Joe Maddon, do you agree?

“You guys and ladies could probably write down what you’re seeing and be pretty accurate,” Maddon said Thursday. “I can’t deny that, it’s true. Oftentimes, when you’re a pretty good ball club, that is the case. When you’re not so good, you always get auditions during spring training.

“I think what the boys have done is they’ve built up a nice cache in case things were to happen. The depth is outstanding. So you could probably narrow it down, who you think’s going to be the 25, and I won’t argue that.”

It’s the latest example in a camp that to this point has been full of them that the Cubs are one of baseball’s best teams and that only a World Series championship will fulfill expectations. Had the front office stuck with a starting rotation of Lester, Hendricks, Quintana, Chatwood and Montgomery, then there would’ve been a spot open in the bullpen. But the statement-making signing of Darvish jolted the Cubs into “best rotation in the game” status, sent Montgomery back to the bullpen and further locked the roster into place.

Guys like Grimm and La Stella have been forced off the 25-man roster at points in recent seasons, though even their spots seem safe. Maddon even said that a huge spring from someone else wouldn’t mean as much at what guys have done at the major league level in recent memory.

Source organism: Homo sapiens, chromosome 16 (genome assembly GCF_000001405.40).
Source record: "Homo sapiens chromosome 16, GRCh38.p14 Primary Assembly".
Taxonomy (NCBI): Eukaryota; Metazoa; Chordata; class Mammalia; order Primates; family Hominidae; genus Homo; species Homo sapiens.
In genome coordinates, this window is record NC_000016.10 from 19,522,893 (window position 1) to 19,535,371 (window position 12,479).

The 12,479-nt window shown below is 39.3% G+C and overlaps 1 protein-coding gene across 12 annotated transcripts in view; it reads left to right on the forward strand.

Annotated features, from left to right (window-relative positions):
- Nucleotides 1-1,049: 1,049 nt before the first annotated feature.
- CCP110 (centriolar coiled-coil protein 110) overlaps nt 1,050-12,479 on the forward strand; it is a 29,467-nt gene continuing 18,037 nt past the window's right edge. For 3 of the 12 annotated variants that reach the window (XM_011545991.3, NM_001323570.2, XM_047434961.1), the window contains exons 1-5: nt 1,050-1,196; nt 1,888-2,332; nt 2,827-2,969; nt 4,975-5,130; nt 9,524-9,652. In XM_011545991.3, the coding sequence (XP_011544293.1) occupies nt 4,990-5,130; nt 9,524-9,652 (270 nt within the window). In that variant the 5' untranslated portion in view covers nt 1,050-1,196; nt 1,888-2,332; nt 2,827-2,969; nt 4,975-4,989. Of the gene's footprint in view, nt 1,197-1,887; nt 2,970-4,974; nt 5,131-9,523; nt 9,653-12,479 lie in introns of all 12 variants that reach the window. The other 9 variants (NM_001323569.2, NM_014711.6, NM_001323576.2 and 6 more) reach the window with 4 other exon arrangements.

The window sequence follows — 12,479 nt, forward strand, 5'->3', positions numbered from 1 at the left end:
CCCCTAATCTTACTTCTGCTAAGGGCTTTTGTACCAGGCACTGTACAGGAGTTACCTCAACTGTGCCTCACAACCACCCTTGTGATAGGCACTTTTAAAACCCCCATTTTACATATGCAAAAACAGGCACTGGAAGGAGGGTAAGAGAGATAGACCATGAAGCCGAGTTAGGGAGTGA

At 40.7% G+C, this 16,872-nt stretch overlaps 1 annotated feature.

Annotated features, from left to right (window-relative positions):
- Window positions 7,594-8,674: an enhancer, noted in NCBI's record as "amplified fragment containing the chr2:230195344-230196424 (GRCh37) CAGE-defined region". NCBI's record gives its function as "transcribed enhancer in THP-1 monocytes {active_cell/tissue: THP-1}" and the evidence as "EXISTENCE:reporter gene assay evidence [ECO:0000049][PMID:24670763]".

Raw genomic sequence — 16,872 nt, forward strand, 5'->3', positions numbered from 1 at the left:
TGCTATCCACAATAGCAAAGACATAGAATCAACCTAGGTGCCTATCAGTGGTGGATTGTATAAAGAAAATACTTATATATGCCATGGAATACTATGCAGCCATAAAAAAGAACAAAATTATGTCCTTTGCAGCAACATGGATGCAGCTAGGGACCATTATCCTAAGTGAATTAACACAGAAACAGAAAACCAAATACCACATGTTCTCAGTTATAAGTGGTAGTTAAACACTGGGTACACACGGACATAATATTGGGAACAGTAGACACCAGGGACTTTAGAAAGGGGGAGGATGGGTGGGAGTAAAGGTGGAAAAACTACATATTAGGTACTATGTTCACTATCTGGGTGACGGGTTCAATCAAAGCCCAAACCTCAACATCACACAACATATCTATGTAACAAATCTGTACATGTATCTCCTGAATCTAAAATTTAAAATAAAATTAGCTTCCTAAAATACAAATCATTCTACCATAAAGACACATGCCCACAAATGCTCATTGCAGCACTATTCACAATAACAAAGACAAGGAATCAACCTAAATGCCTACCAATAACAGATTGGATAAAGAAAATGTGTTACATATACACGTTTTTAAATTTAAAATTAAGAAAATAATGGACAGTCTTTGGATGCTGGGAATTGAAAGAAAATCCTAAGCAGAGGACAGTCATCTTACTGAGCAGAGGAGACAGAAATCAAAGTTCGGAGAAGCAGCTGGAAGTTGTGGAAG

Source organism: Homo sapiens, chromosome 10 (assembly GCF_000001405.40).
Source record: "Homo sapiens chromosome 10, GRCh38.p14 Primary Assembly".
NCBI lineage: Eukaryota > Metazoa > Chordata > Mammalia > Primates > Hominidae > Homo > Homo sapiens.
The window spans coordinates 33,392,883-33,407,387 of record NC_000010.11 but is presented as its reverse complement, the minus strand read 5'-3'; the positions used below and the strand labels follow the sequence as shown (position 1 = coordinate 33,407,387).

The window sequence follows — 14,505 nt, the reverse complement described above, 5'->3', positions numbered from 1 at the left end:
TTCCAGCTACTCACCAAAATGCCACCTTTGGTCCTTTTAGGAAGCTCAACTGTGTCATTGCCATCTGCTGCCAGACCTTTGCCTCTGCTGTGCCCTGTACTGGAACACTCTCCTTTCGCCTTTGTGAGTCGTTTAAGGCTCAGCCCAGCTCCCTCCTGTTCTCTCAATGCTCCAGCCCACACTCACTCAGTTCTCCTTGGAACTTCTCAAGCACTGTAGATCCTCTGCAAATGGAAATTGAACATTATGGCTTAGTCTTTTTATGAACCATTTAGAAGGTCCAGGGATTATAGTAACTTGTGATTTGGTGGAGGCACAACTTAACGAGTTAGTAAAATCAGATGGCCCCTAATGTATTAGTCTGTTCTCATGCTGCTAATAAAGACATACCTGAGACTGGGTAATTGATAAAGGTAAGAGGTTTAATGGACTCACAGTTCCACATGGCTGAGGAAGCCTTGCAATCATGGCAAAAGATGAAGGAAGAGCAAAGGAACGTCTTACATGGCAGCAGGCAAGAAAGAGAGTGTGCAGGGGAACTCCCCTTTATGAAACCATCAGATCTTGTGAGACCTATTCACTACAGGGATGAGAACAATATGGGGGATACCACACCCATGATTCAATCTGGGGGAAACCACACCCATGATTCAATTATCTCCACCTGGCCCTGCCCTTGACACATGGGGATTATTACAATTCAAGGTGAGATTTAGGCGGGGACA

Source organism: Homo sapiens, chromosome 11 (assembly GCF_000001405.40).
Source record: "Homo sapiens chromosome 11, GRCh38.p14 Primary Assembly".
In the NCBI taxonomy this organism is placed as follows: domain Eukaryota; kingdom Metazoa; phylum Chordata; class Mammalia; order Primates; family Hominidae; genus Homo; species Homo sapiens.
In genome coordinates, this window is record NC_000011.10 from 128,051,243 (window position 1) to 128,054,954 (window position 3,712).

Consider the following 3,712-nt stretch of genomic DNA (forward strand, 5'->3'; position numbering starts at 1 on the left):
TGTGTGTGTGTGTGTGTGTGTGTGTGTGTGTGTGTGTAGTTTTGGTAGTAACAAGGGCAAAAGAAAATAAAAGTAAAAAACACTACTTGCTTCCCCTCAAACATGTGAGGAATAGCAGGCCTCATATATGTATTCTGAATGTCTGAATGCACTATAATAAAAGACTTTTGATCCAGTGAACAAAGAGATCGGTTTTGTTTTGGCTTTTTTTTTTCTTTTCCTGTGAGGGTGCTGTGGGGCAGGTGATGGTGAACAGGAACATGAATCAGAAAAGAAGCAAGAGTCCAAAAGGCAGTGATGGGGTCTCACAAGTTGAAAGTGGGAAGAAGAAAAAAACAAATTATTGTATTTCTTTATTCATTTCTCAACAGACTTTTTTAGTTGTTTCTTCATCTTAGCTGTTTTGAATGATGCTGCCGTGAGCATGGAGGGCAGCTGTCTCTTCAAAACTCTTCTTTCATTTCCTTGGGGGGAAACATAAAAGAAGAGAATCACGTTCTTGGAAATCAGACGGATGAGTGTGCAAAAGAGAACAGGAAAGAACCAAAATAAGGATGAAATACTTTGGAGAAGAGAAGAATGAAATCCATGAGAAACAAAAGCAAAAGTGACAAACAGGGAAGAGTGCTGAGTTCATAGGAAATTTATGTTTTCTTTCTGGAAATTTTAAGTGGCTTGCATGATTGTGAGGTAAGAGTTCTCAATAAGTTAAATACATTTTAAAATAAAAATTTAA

“Spring training performance, for me, it’s not very defining,” Maddon said. “You’re going to be playing against a lot of guys that aren’t going to be here, more Triple-A guys, even some Double-A guys. Some guys come in better shape, they normally look better early. The vibe’s different. You play a couple innings, you don’t get many at-bats, the pitcher doesn’t see hitters three times and vice versa. So I don’t worry about that as much.

“It’s more about, guys that might be fighting for a moment, what do they look like, does it look right, does it look good, how do they fit in? Is there somebody there that you scouted? Because what matters a lot is last year and what you did last year and the last couple months of last year.

“So of course guys that have been here probably have a bit of an upper hand, but we’re very open-minded about stuff. And I think when you look at the guys, you’re right, it’s probably pretty close to being set. But stuff happens.”

Could the recently signed Shae Simmons give Grimm an unexpected challenge for the final relief spot? Maddon said guys who have been with the Cubs in the recent past have a leg up. Could Chris Gimenez turn his experience with Darvish into a win over Caratini for the backup catcher spot? Maddon threw cold water on the "personal catcher" narrative last week.